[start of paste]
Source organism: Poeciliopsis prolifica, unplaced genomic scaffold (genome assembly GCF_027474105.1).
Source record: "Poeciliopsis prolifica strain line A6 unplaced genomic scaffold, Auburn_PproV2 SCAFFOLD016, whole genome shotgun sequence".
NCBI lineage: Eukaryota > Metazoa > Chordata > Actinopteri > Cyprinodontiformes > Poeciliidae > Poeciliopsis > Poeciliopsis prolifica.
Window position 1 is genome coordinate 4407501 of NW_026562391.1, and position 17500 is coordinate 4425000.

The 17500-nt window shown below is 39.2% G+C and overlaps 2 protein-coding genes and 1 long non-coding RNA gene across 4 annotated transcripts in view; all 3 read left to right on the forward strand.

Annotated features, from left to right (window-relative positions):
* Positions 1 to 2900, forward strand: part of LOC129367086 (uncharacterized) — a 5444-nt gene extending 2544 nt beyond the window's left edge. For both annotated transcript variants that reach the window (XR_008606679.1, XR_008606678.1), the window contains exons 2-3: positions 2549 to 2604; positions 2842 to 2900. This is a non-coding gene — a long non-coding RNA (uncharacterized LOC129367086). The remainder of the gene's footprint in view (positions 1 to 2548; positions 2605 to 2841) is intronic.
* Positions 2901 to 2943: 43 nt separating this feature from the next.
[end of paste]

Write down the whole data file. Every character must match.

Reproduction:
Source organism: Poeciliopsis prolifica, unplaced genomic scaffold (genome assembly GCF_027474105.1).
Source record: "Poeciliopsis prolifica strain line A6 unplaced genomic scaffold, Auburn_PproV2 SCAFFOLD016, whole genome shotgun sequence".
NCBI lineage: Eukaryota > Metazoa > Chordata > Actinopteri > Cyprinodontiformes > Poeciliidae > Poeciliopsis > Poeciliopsis prolifica.
Window position 1 is genome coordinate 4407501 of NW_026562391.1, and position 17500 is coordinate 4425000.

The 17500-nt window shown below is 39.2% G+C and overlaps 2 protein-coding genes and 1 long non-coding RNA gene across 4 annotated transcripts in view; all 3 read left to right on the forward strand.

Annotated features, from left to right (window-relative positions):
* Positions 1 to 2900, forward strand: part of LOC129367086 (uncharacterized) — a 5444-nt gene extending 2544 nt beyond the window's left edge. For both annotated transcript variants that reach the window (XR_008606679.1, XR_008606678.1), the window contains exons 2-3: positions 2549 to 2604; positions 2842 to 2900. This is a non-coding gene — a long non-coding RNA (uncharacterized LOC129367086). The remainder of the gene's footprint in view (positions 1 to 2548; positions 2605 to 2841) is intronic.
* Positions 2901 to 2943: 43 nt separating this feature from the next.